In today’s society, it is almost necessary for both parents to work full-time outside the home. For most moms, the thought of returning to work after maternity leave is extremely stressful. This is especially true if she has made the decision to breastfeed. Luckily there are laws in place that can help ease the stress nursing moms face when returning to work.
When President Barack Obama signed The Patient Protection and Affordable Care Act (P.L. 111-148, known as the “Affordable Care Act”), it amended § 7 of the Fair Labor Standards Act (“FLSA”) to require employers to provide “reasonable break time for an employee to express breast milk for her nursing child for 1 year after the child’s birth each time such employee has need to express the milk.”
As a result, most employers are required to provide a reasonable amount of break time and a space to express milk as frequently as needed by the nursing mother, for up to one year following the birth of the employee’s child. The frequency of breaks needed to express breast milk as well as the duration of each break will likely vary. The space provided by the employer cannot be a bathroom, and it must be shielded from view and free from intrusion by coworkers or the public. The break time requirement became effective when the Affordable Care Act was signed into law on March 23, 2010.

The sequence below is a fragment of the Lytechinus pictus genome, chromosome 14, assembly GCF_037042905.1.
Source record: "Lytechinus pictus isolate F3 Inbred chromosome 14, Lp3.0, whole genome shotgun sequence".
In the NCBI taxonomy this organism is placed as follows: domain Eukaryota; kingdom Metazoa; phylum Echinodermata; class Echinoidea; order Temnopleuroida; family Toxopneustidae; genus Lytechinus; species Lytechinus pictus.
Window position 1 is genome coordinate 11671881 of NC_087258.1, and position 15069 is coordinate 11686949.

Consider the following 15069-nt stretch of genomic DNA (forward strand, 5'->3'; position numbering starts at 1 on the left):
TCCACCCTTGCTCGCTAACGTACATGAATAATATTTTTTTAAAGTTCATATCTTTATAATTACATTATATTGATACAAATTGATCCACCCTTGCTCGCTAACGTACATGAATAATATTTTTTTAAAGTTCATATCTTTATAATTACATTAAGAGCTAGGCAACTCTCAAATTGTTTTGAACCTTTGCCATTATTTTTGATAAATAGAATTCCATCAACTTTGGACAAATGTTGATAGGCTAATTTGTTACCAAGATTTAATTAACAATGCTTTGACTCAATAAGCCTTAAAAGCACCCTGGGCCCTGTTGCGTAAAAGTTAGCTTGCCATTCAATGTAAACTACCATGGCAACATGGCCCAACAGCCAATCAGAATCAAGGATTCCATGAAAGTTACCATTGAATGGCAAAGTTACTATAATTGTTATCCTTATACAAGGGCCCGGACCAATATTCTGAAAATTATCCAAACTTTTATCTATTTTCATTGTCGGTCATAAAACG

Employers are not required pay for the time the nursing mother takes for her nursing breaks, unless she uses her paid break time for this purpose. However, if the nursing mother is not fully relieved from duty while nursing, she is entitled to receive pay for that time.
If a space is created or converted into a space for expressing milk or made available when needed by the nursing mother, it is sufficient so long as the space is shielded from view, and free from any intrusion from co-workers and the public. The location provided must be functional as a space for expressing breast milk. If the space is not dedicated to the nursing mother’s use, it must be available when needed in order to meet the statutory requirement. Of course, employers may choose to create permanent, dedicated space if they determine that is the best way to meet their obligations under the law.
Take it easy, Moms, you have enough to worry about.